I know Kwint would rather do flying-changes any day than appuyés, even though he's quite good at them. And some figures he clearly finds downright pointless!
Interesting stuff, my dear.
Shanster-- I don't think you give yourself enough credit. You seem like a very insightful horseperson to me.
And Francesca--I have loved your posts about Kwintus. The image of this older dressage schoolmaster who loves flying changes and performing in front of the judges really opened my eyes to a new image of dressage horses.
Its funny, my horse Plumber enjoyed trail riding when he was a young horse. Then he spent ten years as a competitive team roping horse, and got very accomplished at that job. When I tried to return him to trail riding, he gave every sign of distaste. No, I don't want to be out her in the spooky old woods, he clearly said, I know my job and I'm good at it and that's what I want to do.
My mare worked for praise, bless her solid, give it everything I have heart. I remember teaching her to spin, she would hesitate after each step, flicking her ears back and forth is this what you want? I would say good girl, and with each good girl and pat of her neck she got more and more confident and by the end of the session was beginning to put some speed on. I don't think she ever really cared about what we were doing in the arena or on the trail as long as I was happy with her. Well, I take that back, her very favorite thing was to play in water, bury her face up to her eyeballs in it, and swim if it was deep enough. But since they didn't have swimming classes at the local shows we didn't focus on that much.
My gelding knew that his job was to take whatever or who ever was put on his back into the ring and come out with ribbons, and he was really displeased with the idea of doing anything else, to be honest. It took years for him to see the merits of a nice relaxing trail ride when he'd much rather be loafing in the yard. I don't know that he enjoyed his job much, he seemed to look at it as this is what I have to do to go back home. I do know that since I didn't show much he made it his mission to be a pain in my behind, but that was pure pleasure on his part :D
Interesting! My mare, an OTTB/polo pony had a MAJOR work ethic. She needed arena work. At least three times a week otherwise a trail ride was just gonna suck. period. (I miss her so much)
My QH gelding, willie, likes to work. He also likes to sit and and eat. he likes to sleep. He likes whatever. I'm lucky here. This guy is very accepting of his life. Whatever his life offers him, he says, "ok, this is cool". He's also spiffy and bit hot and gives me some shit sometimes. (I think he is addicted to the adrenaline rush he gets from a spook.)
There are definitely certain horses who need a job. Willie's job seems to be whatever his day brings him. I would have another one like him or two and be thrilled.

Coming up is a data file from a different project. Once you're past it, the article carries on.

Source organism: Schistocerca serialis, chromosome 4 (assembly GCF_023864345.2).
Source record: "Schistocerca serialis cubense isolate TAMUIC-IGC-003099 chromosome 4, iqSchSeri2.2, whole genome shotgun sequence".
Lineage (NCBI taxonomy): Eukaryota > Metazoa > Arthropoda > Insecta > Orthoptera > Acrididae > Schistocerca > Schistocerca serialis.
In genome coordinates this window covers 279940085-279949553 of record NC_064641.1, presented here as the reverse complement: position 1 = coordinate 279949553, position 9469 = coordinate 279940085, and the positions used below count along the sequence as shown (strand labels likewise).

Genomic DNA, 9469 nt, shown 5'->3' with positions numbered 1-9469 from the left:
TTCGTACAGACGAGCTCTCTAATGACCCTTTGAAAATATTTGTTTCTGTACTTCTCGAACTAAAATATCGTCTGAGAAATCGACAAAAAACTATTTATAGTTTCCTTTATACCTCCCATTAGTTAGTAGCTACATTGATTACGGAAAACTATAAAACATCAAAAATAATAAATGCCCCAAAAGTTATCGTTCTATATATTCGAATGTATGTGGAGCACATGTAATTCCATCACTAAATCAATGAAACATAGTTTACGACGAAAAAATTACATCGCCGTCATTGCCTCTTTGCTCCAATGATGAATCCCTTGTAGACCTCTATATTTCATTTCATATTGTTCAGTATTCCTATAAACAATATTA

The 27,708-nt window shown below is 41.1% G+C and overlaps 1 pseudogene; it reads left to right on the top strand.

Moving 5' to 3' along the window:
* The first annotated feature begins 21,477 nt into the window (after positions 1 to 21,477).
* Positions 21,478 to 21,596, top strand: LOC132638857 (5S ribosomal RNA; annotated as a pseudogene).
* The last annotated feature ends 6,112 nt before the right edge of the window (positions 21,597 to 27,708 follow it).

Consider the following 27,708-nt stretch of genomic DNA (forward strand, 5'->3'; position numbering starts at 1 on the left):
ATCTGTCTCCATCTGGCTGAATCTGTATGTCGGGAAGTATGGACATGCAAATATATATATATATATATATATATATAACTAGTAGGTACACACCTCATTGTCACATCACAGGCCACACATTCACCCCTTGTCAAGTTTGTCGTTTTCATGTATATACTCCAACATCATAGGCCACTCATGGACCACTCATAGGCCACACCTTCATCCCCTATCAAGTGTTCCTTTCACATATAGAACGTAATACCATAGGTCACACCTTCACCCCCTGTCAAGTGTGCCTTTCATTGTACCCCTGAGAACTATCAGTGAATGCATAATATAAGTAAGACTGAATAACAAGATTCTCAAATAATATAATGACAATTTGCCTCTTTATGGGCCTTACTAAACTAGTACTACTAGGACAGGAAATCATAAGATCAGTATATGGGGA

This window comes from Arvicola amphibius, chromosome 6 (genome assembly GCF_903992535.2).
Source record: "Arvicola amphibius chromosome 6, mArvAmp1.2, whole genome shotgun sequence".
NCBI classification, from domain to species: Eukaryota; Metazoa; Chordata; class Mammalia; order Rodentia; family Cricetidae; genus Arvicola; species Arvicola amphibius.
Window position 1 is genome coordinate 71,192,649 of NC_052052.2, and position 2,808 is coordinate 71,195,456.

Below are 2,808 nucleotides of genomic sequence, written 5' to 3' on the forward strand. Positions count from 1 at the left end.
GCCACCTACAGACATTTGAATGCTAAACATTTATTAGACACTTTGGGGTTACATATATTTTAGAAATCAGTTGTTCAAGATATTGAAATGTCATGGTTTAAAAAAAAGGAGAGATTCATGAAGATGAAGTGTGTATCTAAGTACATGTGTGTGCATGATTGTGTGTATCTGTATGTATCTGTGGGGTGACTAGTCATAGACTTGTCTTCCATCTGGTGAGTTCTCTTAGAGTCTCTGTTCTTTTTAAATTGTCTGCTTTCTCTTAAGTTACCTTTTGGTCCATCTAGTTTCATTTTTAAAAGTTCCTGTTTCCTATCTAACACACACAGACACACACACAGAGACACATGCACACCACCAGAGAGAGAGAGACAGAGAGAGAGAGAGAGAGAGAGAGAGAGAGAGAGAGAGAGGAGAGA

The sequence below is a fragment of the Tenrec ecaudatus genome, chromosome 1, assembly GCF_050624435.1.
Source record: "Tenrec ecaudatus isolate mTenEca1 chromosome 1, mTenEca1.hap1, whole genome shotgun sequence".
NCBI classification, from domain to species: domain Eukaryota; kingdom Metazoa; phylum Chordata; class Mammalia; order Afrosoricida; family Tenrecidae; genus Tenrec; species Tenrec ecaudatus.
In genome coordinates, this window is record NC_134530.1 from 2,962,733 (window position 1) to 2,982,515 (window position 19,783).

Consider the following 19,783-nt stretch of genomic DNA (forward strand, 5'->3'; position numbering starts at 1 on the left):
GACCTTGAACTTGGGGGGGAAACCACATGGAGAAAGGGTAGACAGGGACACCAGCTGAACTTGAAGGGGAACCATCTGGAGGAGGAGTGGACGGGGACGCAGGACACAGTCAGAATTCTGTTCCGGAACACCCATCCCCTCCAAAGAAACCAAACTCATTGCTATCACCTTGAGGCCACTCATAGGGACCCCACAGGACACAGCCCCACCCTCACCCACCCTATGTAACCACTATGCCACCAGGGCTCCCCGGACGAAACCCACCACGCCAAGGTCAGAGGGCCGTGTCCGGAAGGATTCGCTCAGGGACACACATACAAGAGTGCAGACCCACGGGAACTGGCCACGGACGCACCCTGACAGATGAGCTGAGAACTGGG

BTW, while you were on vacation I read the last four books you've written. Fun! I enjoyed them. Thank you for your writing.
I'll write now before reading other comments, then add on.
I personally think that breeding has a lot to do with a horse's appreciation for pattern and rail work. I've seen pattern-bred horses and pleasure horses go through the training barn, and the well-bred ones with champions in the bloodlines almost know what there is to do before they're trained to do it.
I watched Mocha's half-brother play at practicing sliding stops after he came home from the reining trainer. He'd go about 30 feet out from the side of the barn, run as hard as he could toward the barn, stop, pause, jog back to his starting point, and do it. I watched him do it for a good five minutes on his own.
Bred to do it? Dang right. For Mocha, it's spins and flying changes (she changes leads so easily I had to have a ground observer confirm she was doing flying and not one stride simples).
What makes a pattern horse or a pleasure horse is a strong instinct toward balance and rhythm in movement, in my opinion. Not every horse cares about moving in balance and rhythm, but for those that do, they'll look for that balance, that rhythm. I didn't think horses were that solid about it outside of getting pissy about slipping in mud, but Mocha changed my mind on that one.
Additionally, for a pattern horse (dressage, reining, Western Riding, etc), a horse with a strong interest in figuring out a pattern in what the rider asks is another key factor. Mocha enjoys it when I throw more and more things for her to think about while we work. Quick changes, quick transitions, stuff like that keeps her mind occupied and focused on me. She likes puzzles. She likes stuff in the arena.
But--she's bred for pattern work and cutting, with Doc O'Lena bloodlines top and bottom, Gay Bar King bloodlines top and bottom, plus a few other top performers in cutting and reining.
Francesca has a point as well. Some horses like to show off. Mocha gets a little more on the muscle when she's being watched. I also had a Shetland as a kid who was a huge showoff in front of a crowd. Conversely, the Sparkle mare hated shows. Hated arena work. Loved the trail. Didn't care about rhythm, balance, or anything other than going.
Also, Mocha's response when I'm working with a novice rider (as assistant to the trainer) from the saddle is very different from when we're schooling solo. She's an excellent instructor mount, rates very easily, goes where she's put and takes that particular job very seriously. But she's a serious girl about under saddle work.